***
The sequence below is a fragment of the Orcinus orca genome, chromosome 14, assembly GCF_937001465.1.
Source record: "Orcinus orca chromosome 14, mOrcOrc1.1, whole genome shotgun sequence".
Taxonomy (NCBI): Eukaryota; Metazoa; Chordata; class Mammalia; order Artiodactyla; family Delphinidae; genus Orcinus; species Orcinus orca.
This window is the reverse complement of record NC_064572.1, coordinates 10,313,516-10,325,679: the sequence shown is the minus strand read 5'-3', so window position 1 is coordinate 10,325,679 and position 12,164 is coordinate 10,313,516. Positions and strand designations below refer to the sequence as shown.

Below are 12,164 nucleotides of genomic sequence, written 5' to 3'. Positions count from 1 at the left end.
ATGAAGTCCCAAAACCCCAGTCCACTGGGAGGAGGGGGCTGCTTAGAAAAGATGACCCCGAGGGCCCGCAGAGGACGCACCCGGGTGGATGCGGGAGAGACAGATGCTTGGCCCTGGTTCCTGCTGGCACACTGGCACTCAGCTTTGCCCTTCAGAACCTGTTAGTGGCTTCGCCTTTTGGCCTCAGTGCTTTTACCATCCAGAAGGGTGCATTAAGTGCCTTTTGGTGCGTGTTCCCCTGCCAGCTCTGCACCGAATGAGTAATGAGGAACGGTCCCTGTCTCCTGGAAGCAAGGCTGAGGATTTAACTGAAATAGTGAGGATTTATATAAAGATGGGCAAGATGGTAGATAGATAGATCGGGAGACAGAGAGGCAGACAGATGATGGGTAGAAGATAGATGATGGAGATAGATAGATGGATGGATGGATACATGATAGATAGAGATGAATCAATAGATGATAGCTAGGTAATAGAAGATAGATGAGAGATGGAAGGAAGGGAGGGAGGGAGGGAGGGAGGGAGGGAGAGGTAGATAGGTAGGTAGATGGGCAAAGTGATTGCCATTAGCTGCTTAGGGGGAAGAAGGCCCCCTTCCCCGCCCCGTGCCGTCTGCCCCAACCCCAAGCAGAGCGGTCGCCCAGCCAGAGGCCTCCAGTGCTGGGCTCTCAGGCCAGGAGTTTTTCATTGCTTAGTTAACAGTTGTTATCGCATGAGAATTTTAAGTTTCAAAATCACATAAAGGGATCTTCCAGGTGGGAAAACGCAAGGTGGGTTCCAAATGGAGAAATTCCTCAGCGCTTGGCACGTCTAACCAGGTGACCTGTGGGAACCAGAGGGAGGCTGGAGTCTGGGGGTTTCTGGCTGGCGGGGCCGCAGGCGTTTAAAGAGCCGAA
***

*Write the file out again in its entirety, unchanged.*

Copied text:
The sequence below is a fragment of the Orcinus orca genome, chromosome 14, assembly GCF_937001465.1.
Source record: "Orcinus orca chromosome 14, mOrcOrc1.1, whole genome shotgun sequence".
Taxonomy (NCBI): Eukaryota; Metazoa; Chordata; class Mammalia; order Artiodactyla; family Delphinidae; genus Orcinus; species Orcinus orca.
This window is the reverse complement of record NC_064572.1, coordinates 10,313,516-10,325,679: the sequence shown is the minus strand read 5'-3', so window position 1 is coordinate 10,325,679 and position 12,164 is coordinate 10,313,516. Positions and strand designations below refer to the sequence as shown.

Below are 12,164 nucleotides of genomic sequence, written 5' to 3'. Positions count from 1 at the left end.
ATGAAGTCCCAAAACCCCAGTCCACTGGGAGGAGGGGGCTGCTTAGAAAAGATGACCCCGAGGGCCCGCAGAGGACGCACCCGGGTGGATGCGGGAGAGACAGATGCTTGGCCCTGGTTCCTGCTGGCACACTGGCACTCAGCTTTGCCCTTCAGAACCTGTTAGTGGCTTCGCCTTTTGGCCTCAGTGCTTTTACCATCCAGAAGGGTGCATTAAGTGCCTTTTGGTGCGTGTTCCCCTGCCAGCTCTGCACCGAATGAGTAATGAGGAACGGTCCCTGTCTCCTGGAAGCAAGGCTGAGGATTTAACTGAAATAGTGAGGATTTATATAAAGATGGGCAAGATGGTAGATAGATAGATCGGGAGACAGAGAGGCAGACAGATGATGGGTAGAAGATAGATGATGGAGATAGATAGATGGATGGATGGATACATGATAGATAGAGATGAATCAATAGATGATAGCTAGGTAATAGAAGATAGATGAGAGATGGAAGGAAGGGAGGGAGGGAGGGAGGGAGGGAGGGAGAGGTAGATAGGTAGGTAGATGGGCAAAGTGATTGCCATTAGCTGCTTAGGGGGAAGAAGGCCCCCTTCCCCGCCCCGTGCCGTCTGCCCCAACCCCAAGCAGAGCGGTCGCCCAGCCAGAGGCCTCCAGTGCTGGGCTCTCAGGCCAGGAGTTTTTCATTGCTTAGTTAACAGTTGTTATCGCATGAGAATTTTAAGTTTCAAAATCACATAAAGGGATCTTCCAGGTGGGAAAACGCAAGGTGGGTTCCAAATGGAGAAATTCCTCAGCGCTTGGCACGTCTAACCAGGTGACCTGTGGGAACCAGAGGGAGGCTGGAGTCTGGGGGTTTCTGGCTGGCGGGGCCGCAGGCGTTTAAAGAGCCGAA